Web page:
The 15 best U.S. Opens, ranked | Golf World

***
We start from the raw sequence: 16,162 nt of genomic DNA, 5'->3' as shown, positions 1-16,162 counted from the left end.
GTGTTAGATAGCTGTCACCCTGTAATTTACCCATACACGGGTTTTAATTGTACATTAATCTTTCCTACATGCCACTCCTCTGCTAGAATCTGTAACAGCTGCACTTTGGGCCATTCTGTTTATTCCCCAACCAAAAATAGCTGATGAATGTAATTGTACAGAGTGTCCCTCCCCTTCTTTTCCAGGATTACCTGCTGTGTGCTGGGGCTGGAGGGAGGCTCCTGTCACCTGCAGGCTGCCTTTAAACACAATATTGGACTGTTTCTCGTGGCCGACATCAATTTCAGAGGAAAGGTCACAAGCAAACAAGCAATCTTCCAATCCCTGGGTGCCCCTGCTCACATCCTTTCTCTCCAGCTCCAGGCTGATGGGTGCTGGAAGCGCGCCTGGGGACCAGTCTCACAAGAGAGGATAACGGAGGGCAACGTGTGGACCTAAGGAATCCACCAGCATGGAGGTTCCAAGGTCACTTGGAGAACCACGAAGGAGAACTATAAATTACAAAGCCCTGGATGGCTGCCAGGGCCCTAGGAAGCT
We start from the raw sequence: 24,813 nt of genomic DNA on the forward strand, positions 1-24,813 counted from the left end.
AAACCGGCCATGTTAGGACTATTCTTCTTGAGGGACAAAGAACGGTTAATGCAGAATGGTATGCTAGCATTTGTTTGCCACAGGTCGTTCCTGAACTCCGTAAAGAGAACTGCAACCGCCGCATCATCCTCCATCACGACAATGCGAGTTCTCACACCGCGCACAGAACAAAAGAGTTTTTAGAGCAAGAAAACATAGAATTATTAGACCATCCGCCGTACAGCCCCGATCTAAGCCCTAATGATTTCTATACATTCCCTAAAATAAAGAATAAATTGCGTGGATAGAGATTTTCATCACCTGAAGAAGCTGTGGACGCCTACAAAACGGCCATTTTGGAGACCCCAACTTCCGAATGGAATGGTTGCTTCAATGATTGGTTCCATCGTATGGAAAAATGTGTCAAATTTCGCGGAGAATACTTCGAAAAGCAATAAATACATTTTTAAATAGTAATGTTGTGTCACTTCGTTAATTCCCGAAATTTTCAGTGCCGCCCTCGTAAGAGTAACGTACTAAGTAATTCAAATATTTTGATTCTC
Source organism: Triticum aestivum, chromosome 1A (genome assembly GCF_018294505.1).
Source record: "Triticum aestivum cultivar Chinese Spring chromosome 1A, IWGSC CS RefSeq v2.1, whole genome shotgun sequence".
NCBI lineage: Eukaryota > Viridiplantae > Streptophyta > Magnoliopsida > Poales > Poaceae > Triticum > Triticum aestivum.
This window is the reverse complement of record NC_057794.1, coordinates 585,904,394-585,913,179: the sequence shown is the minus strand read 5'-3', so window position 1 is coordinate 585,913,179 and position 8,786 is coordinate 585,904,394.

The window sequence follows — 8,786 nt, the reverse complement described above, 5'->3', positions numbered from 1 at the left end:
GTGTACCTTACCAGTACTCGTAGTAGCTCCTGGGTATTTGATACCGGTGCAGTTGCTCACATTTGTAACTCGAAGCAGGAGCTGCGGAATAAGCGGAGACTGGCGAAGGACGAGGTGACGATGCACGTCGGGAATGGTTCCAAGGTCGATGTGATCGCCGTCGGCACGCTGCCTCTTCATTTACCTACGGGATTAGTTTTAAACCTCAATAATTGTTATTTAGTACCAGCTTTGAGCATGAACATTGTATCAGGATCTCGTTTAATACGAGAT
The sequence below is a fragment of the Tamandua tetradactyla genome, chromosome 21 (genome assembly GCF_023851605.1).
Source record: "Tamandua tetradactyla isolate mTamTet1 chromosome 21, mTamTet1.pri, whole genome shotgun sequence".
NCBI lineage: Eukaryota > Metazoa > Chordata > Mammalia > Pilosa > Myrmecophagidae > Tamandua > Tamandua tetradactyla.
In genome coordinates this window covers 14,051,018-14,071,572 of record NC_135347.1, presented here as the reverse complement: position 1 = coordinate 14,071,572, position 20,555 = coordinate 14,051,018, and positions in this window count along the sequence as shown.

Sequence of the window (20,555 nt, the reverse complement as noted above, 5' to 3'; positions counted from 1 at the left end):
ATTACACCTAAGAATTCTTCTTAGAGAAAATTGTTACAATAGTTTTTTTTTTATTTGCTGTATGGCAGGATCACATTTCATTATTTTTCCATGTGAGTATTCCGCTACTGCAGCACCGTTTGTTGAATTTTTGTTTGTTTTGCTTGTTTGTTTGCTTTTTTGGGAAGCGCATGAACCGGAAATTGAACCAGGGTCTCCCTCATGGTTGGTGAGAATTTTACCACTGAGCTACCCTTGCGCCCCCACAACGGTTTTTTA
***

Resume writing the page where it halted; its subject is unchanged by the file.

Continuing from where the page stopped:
Sixty years ago is when the past, present, and future collided in the national championship. Mike Souchak actually led heading into the final round, with Nicklaus, a 20-year-old amateur, and Hogan, a 48-year-old legend, three shots behind, and reigning Masters champ Arnold Palmer seven shots adrift. Despite the long odds, it came down to the three greats. Palmer had a conversation with sports writer Bob Drum before his final round, and asked Drum if 280 might win the whole thing. Drum said no—Palmer was too far behind—but Palmer went out and birdied six of the first seven holes, and suddenly found himself in the thick of contention. Nicklaus actually held the lead at the turn, but missed a 20-inch putt at 13 and three-putted 14 to slip backward. Hogan hit the first 34 greens in regulation that day (the third and fourth round were played on the same day), but spun a wedge on 17 into the water and failed to save par before driving into the water on 18. That left it to Palmer, who closed with a par on 18 and tossed his red visor high in the air in celebration. You’d be hard-pressed to find any major, ever, that featured three legends of this caliber dueling on Sunday.

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